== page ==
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and St. Mark. But I cannot think any one, who confiders the matter without prejudice, can be of that opinion. The circumstances are so very like, that I believe every one that, reads those two histories, concludes them to be the same. I own indeed, there are some different circumstances in the histories, and so there are in almost every one of the stories, which are related by two Evangelists. But those here are very inconsiderable, and very easily to be reconciled. Mr. Whiston however has made them fo many arguments to prove the story in St. Matthew and St. Mark, and that in St. Luke to be different. I need not be at the pains distinctly to consider them; Dr. Whitbya has in a few words sufficiently shewed, that they do not prove the two different callings of these Apostles, which. Mr. Whifton contends for. The four first reasons, by which Mr.Whifton endeavours to prove these two fories different, are only additional circumstances, mens tioned by St. Luke, and not by St. Matthew nor St. Mark. The other two are really not different at all. A bare casting the eye upon them will evidently shew it: St. Matthew and St.
St. LUKE. Mark. Pollow me, and I will make From henceforth thou halt you fishers of men.
catch men. They left their nets, and fola They left all, and followed lowed him.
him. Are these such differences, as to prove the histories to be difa ferent? One would rather think these very circumstances to be the same; and if so, it is plain, that St. Luke did not always design to observe the order of time in his history.
Another instance to the same purpose, (viz. of St. Luke's not observing the order of time in the stories which he relates) we have, ch. viii. 19, 20, 21, where he places the history of our Lord's mother and brethren, after the parable of the fower, which begins at ver. 4. of that chapter, but according to the
· Annot. on Matt. iv, 18. vid. & Spanheim. Dub. Evang. tom. 3. Dub. 72. M 4
other Evangelists, viz. St. Matthew and St. Mark, it is evident this account should have been before this parable, if the order of time had been observed; see Matt. xii. 46, &c. and xiii. 1, &c. and Mark iii. 31, &c. and iv. 1, &c. Hence Mr. Whifton has in this instance also, receded from St. Luke's order in his Harmony a. · These, were there no other, seem to be fufficient arguments to prove, that St. Luke did not confine himself always strictly, to relate the acts and circumstances of our Saviour's life, in the same order, in which they came to pass. That which induced Mr. Whiston”; as well as many others, to the contrary opinion, are those words in St. Luke's preface, c. i. ver. 3. where he says, he designed, vandens rypáska, to write in order. But to this it may be answered, that it is not at all necessary this word should be thus translated; it may be as well rendered particularly, ferie perpetua ; so it is certain the word commonly fignifies, and the best criticks have taken it in this sense. “They are mistaken (says Grotius"), who con« clude from this word, that St. Luke designed more closely “ to observe the order of time, than the others had done be“ fore him; for on the contrary it is evident, that he more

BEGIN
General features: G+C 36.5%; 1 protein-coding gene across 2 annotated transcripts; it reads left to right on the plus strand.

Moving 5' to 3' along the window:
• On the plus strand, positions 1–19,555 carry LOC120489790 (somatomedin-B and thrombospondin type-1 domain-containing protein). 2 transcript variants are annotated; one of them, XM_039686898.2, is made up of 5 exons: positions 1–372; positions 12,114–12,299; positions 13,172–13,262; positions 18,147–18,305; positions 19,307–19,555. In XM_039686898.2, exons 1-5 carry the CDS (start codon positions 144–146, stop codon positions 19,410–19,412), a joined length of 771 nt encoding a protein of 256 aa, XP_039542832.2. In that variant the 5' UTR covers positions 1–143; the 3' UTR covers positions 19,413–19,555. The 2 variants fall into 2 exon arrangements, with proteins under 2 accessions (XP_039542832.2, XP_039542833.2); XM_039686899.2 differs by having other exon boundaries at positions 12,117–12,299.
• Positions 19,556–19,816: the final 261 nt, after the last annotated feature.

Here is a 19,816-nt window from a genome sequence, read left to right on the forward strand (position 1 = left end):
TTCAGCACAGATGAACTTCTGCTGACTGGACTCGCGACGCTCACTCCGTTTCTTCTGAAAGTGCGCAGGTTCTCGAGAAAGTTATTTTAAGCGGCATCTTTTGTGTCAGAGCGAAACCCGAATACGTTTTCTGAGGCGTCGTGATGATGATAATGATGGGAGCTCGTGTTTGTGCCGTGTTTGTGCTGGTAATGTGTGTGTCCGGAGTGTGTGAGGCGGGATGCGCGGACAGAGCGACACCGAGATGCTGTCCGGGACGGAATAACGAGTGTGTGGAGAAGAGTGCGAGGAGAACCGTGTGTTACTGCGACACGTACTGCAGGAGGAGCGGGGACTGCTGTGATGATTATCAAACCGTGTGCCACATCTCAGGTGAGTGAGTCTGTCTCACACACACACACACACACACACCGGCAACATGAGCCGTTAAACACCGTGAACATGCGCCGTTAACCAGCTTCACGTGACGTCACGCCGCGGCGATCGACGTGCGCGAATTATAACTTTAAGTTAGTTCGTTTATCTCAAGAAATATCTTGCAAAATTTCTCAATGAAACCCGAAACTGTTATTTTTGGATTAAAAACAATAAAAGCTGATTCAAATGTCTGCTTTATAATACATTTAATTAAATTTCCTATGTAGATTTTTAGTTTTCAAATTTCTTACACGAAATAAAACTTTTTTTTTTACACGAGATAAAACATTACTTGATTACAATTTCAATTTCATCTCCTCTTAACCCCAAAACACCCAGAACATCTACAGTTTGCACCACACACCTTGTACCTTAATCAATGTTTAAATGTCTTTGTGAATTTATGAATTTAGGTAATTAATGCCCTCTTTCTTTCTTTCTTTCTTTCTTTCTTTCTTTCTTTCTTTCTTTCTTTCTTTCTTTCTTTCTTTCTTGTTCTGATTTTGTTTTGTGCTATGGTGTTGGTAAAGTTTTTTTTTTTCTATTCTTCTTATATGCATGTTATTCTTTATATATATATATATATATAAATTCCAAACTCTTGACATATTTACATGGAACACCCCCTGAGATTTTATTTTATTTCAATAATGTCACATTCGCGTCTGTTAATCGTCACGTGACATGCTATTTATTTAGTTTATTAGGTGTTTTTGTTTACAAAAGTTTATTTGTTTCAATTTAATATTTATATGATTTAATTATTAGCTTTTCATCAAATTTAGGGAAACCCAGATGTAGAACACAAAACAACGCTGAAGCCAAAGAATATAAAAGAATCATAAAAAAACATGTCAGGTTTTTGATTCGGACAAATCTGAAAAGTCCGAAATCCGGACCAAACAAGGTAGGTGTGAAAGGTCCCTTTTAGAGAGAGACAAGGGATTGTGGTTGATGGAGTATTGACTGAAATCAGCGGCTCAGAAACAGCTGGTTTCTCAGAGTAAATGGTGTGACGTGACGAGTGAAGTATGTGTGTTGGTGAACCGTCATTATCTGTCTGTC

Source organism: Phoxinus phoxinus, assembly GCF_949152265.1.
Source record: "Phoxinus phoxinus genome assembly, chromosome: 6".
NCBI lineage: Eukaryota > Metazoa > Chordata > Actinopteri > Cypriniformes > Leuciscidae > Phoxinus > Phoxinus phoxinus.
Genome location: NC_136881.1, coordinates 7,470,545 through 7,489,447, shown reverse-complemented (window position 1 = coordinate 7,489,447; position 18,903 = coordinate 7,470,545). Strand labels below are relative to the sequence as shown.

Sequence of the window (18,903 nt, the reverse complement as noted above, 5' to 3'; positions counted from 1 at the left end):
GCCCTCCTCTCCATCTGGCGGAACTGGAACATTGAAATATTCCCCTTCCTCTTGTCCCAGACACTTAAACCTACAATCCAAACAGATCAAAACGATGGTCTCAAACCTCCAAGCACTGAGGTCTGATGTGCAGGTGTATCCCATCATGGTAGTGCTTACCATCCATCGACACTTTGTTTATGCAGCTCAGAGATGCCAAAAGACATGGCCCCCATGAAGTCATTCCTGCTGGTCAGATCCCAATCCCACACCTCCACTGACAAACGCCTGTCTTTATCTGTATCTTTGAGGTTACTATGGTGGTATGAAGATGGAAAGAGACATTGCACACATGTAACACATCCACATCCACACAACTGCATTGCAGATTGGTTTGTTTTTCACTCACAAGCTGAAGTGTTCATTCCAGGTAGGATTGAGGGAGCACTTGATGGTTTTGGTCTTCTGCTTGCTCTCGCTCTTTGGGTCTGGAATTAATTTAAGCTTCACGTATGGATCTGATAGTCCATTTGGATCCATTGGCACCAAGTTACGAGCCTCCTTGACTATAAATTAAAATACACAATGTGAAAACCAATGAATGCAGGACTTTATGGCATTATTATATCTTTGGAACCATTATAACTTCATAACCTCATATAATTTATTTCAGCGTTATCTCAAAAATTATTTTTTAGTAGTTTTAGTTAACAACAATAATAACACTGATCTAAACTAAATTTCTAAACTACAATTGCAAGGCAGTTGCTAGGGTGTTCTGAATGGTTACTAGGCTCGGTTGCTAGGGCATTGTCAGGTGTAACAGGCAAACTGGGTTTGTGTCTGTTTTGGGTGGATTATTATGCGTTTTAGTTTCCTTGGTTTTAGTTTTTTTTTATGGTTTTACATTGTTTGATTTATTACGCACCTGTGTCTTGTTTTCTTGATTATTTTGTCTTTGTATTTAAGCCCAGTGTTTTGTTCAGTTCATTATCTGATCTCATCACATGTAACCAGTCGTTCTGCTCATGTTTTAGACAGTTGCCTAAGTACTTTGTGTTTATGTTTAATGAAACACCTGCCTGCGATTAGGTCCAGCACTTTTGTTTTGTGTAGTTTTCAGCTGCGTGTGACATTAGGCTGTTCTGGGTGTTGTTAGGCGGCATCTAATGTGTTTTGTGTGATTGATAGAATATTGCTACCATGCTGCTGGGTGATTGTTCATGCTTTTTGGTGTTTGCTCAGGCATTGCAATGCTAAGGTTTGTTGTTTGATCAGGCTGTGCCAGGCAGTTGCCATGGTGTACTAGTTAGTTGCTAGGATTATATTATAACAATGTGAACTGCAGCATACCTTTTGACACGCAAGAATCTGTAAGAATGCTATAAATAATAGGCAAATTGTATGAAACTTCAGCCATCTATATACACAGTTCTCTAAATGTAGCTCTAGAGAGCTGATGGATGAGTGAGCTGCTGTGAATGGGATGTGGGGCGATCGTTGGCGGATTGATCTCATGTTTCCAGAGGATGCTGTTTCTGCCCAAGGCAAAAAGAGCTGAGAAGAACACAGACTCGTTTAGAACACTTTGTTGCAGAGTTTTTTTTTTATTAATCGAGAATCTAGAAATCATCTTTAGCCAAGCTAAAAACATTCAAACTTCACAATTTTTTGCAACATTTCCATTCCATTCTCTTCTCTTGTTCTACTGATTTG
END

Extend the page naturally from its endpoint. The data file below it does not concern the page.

than once relates things of the same nature together, though « they were done at different times. Kedeems means nothing “ more than particularly, as is plain from the use of the word « Acts xi. 4. and xviii. 23. So that St. Luke's meaning here is no more than this, My design is to write to thee a particular account of the things done by Chrift. But if after all xaletñs ypáfan Thould be translated to write in order, why must it needs regard the order of time more than any other order? Are there not several other orders and methods of writing made use of by historians, besides this? viz. such as placing actions and discourses of a like nature together, or things which were done at the same place, though not at the
a P. 287, & 289. : P. 97. & 114.
c Falluntur, qui hinc colligunt propofitum Lucæ temporum ordinem pressius fequi, quam alii ante ipsum feciflent; nam contra apparet,
illum non femel ob rerum cohærentiam connexuiffe, quæ temporibus erant discreta. Sed xa teñs nil aliud eft quam sigillatim, ut videre eft Act. xi. 4. & xviii, 23. Grot, ad Luc. i. 3.
Same same time. An historian may be very properly said to write in order, who does not exactly observe the order of time.